Busch, Harvick trade verbal jabs

SPORTS NETWORK

, Last Updated: 2:18 PM ET

DOVER, Del. -- The ongoing feud between Kyle Busch and Kevin Harvick doesn't seem to show any signs of letting up anytime soon.

Prior to Friday's Sprint Cup Series practice at Dover International Speedway, both drivers separately addressed their post-race altercation from last Saturday at Darlington Raceway, as well as their penalties and recent meeting with NASCAR officials following the altercation.

During the closing laps of the Showtime Southern 500 at Darlington, Busch, Harvick and Clint Bowyer tangled during a three-wide battle for position. Bowyer slammed hard into the inside wall. Then Busch made contact with Harvick and sent him into the outside wall.

Busch attempted to flee Harvick when he pulled up next to him on pit road after the race concluded, but Busch was unsuccessful in his attempt.

Harvick then hopped out of his Chevrolet, headed toward Busch's Toyota and took a swing at Busch while he was still in his car.

Busch nudged Harvick's car out of the way and into the inside wall on pit road when he was trying to escape Harvick's fury.

Earlier this week, NASCAR fined Busch and Harvick $25,000 each and placed both of them on probation until June 15. The two drivers then met with officials before Thursday's practice for the Camping World Truck Series at Dover. Busch and Harvick are competing in Friday's 200-mile truck race here.

"Kyle's explanation yesterday was he had a flat tire and hooked me on the straightaway," Harvick said. "It's kind of one lie after another, and you see everything that happened after the race. The way that I was brought up and taught to race is when you hook someone in the right-rear corner panel it's the equivalent to throwing your gloves off in hockey. That's the point where everybody has reached the boiling point.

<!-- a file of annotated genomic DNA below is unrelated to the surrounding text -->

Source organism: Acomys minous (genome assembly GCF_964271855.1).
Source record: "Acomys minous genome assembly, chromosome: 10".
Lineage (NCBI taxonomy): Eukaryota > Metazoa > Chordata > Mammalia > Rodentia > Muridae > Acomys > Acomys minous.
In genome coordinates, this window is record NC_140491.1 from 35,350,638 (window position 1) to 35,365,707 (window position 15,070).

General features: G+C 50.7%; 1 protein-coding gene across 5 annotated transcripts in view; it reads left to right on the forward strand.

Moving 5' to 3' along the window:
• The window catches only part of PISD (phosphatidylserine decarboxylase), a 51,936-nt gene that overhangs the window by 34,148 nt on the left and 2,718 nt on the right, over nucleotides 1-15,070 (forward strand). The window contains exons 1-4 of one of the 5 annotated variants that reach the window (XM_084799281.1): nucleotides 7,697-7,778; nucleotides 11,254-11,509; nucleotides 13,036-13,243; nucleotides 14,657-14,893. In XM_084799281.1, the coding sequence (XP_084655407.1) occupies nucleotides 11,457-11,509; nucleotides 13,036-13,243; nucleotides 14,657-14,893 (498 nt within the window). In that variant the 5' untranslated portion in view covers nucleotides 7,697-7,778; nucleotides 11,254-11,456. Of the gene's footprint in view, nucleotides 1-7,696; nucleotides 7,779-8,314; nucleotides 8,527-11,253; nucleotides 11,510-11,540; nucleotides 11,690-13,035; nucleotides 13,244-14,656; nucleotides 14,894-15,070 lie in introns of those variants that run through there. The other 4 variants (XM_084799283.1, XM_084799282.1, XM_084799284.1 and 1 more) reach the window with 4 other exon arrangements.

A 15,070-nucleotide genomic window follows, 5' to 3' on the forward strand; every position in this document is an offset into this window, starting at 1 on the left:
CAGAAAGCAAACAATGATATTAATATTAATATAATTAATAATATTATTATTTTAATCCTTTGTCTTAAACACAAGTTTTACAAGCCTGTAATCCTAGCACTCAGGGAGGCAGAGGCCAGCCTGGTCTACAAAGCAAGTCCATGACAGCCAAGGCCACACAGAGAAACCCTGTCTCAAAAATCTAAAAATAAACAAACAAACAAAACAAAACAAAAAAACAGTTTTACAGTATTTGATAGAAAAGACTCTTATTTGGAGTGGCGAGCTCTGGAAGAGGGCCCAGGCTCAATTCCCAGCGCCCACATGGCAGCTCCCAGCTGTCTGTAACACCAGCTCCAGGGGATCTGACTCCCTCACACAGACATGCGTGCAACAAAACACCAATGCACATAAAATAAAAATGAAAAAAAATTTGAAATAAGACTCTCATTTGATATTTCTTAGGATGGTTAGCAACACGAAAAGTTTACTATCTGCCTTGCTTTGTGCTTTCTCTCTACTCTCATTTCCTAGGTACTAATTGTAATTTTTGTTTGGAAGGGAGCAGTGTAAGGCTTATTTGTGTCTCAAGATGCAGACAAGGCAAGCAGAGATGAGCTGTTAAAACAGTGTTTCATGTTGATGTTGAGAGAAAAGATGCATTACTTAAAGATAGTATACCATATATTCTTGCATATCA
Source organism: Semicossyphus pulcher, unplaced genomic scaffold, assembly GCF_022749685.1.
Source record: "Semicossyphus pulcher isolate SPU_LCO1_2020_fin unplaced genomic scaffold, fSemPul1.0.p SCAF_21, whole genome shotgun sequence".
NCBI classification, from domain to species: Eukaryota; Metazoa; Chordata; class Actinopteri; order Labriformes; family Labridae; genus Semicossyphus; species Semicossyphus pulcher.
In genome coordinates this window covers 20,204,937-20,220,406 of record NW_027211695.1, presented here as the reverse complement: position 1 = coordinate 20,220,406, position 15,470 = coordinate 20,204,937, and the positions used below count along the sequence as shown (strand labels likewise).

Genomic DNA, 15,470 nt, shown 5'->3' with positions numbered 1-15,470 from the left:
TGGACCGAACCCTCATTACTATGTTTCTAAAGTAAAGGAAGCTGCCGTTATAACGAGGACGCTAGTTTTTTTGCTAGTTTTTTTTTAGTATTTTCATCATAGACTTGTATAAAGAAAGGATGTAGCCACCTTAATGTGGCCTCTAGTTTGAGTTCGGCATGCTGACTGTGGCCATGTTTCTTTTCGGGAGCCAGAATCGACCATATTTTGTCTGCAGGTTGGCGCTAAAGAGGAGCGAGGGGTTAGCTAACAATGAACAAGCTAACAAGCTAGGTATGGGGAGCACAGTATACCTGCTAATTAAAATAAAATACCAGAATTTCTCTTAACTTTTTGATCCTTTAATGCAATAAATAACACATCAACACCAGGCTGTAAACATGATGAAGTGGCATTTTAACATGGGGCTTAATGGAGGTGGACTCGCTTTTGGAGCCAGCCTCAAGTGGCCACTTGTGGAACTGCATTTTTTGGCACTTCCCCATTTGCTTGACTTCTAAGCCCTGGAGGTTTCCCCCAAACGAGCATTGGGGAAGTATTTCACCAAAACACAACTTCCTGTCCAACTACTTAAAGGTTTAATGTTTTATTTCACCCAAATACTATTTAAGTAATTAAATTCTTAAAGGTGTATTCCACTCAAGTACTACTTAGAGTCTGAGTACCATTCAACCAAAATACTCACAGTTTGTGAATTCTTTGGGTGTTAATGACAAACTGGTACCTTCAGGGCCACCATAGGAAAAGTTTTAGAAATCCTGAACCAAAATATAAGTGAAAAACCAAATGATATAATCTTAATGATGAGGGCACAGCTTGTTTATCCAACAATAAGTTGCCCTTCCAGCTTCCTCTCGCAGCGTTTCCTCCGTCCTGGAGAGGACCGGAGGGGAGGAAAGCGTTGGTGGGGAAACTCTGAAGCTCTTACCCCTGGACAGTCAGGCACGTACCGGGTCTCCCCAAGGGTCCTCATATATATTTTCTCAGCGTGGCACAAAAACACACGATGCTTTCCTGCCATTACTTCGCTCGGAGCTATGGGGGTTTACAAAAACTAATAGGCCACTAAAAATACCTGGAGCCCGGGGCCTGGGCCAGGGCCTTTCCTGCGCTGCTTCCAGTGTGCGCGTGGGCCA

"The only answer I get out of Kyle is that I am a race car driver and not a fighter, but if you're going to drive like that, you're going to have to learn how to take care of yourself."

Busch had a difference in opinion on what happened at Darlington.

"Apparently, [Harvick] has been watching too much hockey, but that's what you do in your own time during the week, I guess," Busch said. "I did have a flat left-rear tire, and I wasn't sure that if I turned too hard to the right to stay off of him or to get away from him that the car would actually spin out the wrong way. My car would. Believe that for what it's worth."

NASCAR officials had their first discussion with Busch and Harvick immediately following their incident at Darlington.

The two have had a history of run-ins, including one last November in the season-finale at Homestead, where Harvick got into the back of Busch and sent him into the inside retaining wall on the frontstretch with 24 laps to go. They also tangled earlier in that race.

"As far as getting along, I'm not sure we ever did," Busch said. "I think he tried, and that's why at Homestead, I kind of talked about the two-face of Kevin Harvick that I still believe is out there. He'll talk to your face like you're best friends, but behind closed doors or at home, he has the utmost disrespectful thoughts or whatever else."

So, is there any likelihood that Busch and Harvick will resolve their issues in the future?

"That probably won't ever happen," Harvick said.


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